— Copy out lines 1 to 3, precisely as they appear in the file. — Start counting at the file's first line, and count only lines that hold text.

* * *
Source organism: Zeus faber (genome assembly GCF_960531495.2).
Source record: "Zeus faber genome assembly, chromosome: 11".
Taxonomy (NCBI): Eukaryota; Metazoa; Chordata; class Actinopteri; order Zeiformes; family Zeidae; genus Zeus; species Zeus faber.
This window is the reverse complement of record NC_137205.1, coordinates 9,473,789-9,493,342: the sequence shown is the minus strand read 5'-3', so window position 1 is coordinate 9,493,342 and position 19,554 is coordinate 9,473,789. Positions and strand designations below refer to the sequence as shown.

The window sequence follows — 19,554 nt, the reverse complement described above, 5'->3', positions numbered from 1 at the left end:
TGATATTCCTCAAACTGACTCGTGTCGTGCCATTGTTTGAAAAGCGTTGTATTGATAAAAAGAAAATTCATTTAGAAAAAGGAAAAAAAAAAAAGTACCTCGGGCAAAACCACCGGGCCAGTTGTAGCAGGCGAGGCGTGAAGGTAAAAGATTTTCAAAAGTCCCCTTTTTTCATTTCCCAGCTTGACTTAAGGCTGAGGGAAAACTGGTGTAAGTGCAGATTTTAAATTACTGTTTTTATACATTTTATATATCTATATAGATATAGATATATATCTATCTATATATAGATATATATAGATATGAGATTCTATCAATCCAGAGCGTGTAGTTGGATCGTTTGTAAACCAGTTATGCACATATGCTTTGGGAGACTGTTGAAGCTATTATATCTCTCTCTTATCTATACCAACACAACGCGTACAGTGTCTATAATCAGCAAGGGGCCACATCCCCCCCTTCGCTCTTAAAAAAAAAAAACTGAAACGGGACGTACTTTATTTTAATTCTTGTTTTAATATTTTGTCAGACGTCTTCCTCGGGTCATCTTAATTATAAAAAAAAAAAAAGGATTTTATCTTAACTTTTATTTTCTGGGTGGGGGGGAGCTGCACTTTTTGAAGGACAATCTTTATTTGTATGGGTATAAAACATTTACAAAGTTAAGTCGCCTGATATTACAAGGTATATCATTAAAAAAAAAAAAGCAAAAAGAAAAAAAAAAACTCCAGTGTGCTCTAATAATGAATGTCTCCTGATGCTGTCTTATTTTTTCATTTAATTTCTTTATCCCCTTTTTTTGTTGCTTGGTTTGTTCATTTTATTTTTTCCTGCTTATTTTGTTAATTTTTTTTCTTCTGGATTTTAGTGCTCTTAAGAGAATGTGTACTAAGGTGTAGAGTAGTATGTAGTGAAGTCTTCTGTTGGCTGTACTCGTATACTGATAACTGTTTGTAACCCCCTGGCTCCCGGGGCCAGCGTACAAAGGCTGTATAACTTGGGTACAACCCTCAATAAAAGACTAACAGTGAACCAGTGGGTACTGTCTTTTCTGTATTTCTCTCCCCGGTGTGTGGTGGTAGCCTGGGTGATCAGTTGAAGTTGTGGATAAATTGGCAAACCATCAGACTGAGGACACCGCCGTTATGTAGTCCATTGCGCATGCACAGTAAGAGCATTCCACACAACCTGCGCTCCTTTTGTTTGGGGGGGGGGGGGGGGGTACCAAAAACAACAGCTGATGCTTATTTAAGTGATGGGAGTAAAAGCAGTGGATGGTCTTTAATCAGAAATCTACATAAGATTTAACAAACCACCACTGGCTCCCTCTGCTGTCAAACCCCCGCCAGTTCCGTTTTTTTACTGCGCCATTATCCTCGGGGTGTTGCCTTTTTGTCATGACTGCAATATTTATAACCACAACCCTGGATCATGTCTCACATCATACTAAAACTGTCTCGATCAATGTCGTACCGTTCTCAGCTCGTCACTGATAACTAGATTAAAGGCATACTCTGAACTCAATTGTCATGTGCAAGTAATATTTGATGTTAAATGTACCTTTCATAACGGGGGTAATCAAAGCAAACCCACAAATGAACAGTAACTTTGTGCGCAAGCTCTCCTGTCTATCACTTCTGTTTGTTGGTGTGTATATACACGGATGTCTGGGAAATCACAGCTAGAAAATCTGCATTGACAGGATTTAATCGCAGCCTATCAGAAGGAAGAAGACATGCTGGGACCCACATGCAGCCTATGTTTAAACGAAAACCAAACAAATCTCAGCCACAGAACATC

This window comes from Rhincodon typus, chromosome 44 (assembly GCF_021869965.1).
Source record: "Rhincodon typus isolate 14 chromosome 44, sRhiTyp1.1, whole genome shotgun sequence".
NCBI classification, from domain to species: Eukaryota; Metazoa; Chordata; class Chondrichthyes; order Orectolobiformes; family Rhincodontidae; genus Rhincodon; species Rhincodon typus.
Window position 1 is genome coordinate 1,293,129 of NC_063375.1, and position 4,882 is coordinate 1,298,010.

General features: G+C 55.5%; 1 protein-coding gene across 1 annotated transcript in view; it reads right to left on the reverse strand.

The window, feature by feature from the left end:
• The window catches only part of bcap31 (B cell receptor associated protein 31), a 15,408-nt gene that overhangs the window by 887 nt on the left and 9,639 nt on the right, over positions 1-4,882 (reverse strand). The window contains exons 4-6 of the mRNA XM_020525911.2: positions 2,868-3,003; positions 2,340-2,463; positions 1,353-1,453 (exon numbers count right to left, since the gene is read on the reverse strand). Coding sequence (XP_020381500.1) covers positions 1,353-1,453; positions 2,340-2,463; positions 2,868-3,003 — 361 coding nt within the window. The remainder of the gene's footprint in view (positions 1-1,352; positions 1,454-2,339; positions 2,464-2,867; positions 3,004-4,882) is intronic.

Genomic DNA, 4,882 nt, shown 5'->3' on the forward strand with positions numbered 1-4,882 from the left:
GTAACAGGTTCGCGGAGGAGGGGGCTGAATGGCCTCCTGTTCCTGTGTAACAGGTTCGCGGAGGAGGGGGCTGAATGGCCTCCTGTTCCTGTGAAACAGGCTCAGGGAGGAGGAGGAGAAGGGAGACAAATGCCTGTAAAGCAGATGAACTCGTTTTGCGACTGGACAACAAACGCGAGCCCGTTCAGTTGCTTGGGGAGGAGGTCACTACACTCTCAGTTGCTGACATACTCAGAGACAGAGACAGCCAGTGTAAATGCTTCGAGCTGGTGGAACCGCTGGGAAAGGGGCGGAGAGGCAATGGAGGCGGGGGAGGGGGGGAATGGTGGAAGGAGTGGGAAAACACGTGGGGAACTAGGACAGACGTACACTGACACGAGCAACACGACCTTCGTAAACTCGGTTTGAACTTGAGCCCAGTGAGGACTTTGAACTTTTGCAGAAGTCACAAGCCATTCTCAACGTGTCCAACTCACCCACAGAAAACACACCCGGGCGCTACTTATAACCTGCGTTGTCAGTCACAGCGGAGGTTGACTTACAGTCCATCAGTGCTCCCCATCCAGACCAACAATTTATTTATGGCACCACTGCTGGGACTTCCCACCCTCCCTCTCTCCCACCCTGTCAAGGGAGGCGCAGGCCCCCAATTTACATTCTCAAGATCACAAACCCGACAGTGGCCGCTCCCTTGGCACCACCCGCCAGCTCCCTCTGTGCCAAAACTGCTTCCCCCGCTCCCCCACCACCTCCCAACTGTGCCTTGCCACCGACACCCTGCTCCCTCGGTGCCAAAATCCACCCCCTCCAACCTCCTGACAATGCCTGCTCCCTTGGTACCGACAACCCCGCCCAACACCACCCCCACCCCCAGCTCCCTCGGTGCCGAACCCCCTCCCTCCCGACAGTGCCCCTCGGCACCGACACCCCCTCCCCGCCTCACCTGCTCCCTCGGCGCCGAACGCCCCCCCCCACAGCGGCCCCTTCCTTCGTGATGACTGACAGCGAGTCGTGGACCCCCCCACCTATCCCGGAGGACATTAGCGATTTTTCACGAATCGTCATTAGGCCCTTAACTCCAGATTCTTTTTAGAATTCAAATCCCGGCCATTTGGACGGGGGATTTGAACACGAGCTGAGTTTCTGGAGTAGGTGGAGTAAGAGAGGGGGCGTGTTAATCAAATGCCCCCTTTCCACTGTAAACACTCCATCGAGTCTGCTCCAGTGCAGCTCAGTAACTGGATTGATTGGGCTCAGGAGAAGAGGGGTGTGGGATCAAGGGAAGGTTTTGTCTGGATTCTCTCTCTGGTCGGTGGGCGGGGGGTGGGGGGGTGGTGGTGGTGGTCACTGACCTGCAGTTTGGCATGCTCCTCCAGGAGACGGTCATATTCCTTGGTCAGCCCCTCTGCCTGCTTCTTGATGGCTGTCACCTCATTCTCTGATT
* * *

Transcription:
Source organism: Zeus faber (genome assembly GCF_960531495.2).
Source record: "Zeus faber genome assembly, chromosome: 11".
Taxonomy (NCBI): Eukaryota; Metazoa; Chordata; class Actinopteri; order Zeiformes; family Zeidae; genus Zeus; species Zeus faber.